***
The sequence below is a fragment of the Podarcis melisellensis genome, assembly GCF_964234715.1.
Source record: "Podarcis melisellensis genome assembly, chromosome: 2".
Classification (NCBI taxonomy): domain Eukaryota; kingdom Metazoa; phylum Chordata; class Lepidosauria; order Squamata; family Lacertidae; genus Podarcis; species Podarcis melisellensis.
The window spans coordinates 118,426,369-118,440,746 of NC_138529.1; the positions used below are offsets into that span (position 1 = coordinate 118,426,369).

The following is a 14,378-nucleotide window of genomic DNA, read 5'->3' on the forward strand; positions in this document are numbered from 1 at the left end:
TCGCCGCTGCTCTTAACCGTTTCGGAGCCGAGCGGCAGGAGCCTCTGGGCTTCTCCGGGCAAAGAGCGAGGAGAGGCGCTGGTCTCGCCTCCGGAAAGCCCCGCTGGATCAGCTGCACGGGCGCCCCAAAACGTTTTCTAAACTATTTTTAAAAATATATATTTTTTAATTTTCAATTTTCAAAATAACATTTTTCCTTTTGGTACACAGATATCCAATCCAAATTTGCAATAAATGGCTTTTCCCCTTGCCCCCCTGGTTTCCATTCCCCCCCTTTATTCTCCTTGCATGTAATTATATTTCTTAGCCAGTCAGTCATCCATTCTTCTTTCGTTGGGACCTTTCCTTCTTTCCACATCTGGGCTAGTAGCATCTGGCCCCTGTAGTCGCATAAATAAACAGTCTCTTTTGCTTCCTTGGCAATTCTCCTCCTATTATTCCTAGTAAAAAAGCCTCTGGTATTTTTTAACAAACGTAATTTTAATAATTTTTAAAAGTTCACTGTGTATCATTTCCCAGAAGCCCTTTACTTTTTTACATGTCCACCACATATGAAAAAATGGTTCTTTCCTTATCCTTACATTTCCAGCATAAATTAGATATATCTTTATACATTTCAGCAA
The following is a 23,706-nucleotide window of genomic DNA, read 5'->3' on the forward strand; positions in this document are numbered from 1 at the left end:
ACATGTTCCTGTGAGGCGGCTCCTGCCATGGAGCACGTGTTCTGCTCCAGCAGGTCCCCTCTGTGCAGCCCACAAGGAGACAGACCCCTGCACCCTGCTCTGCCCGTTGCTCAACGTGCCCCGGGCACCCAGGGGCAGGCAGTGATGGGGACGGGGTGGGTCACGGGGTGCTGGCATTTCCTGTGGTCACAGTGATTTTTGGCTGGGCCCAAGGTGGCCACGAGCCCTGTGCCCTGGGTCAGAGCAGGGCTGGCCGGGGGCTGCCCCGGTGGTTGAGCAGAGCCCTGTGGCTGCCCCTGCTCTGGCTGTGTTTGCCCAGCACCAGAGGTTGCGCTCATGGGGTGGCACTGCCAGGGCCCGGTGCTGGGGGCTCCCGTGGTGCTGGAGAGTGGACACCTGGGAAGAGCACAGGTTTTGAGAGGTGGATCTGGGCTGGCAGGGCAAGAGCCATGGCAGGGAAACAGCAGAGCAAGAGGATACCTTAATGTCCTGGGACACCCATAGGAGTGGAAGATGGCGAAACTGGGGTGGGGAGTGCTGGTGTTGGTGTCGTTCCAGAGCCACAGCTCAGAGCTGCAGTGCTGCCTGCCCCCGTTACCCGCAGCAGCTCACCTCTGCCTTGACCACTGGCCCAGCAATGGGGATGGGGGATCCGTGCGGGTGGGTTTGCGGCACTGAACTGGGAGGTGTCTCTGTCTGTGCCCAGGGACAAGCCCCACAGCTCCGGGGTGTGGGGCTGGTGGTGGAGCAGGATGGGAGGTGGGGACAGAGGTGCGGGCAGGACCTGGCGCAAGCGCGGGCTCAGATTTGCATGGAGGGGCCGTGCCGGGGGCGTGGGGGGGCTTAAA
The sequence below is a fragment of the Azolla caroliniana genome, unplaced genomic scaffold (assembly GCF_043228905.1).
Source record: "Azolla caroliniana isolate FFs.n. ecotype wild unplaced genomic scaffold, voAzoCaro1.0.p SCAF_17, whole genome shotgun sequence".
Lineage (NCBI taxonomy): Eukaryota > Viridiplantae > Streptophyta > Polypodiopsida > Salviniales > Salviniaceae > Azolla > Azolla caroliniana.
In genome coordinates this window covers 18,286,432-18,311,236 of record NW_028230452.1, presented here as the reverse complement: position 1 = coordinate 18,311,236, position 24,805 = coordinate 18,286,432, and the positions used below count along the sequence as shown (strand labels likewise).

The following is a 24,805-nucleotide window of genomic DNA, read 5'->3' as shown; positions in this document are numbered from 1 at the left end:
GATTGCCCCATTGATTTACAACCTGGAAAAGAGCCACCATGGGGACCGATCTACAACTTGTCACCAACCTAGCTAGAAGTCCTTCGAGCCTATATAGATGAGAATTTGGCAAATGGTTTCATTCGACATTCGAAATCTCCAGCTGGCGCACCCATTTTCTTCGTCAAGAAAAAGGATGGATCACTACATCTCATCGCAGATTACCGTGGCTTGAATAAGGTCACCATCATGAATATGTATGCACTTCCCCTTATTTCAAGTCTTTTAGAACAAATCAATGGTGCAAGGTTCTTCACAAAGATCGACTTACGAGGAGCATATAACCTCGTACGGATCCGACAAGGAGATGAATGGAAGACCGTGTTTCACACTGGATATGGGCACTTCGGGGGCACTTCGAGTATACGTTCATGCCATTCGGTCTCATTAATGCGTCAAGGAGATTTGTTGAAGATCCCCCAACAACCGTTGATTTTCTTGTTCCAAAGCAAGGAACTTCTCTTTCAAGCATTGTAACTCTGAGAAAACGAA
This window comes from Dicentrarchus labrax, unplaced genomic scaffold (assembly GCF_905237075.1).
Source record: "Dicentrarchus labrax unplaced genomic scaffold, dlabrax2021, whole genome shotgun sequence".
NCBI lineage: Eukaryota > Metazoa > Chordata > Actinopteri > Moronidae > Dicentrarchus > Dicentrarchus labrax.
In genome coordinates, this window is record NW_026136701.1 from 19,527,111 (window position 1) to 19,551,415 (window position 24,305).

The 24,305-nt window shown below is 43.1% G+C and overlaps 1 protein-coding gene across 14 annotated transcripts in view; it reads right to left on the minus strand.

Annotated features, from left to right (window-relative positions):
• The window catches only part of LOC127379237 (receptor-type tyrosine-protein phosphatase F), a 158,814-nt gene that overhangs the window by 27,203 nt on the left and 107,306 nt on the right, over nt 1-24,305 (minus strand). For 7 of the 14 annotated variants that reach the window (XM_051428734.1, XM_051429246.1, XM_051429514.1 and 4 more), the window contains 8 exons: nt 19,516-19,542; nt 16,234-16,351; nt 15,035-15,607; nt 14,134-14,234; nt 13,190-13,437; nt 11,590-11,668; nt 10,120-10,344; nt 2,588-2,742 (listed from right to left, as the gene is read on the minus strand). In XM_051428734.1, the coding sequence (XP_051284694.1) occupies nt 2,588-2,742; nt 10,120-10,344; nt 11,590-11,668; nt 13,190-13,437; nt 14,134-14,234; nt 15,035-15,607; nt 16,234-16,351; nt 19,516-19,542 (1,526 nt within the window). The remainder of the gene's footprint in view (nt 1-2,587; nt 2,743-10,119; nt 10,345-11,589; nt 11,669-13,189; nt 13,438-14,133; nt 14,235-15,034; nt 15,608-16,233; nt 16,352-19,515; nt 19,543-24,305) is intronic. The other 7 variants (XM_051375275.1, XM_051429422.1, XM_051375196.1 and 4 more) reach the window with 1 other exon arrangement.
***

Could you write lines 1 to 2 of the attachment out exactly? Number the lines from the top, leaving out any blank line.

The sequence below is a fragment of the Podarcis melisellensis genome, assembly GCF_964234715.1.
Source record: "Podarcis melisellensis genome assembly, chromosome: 2".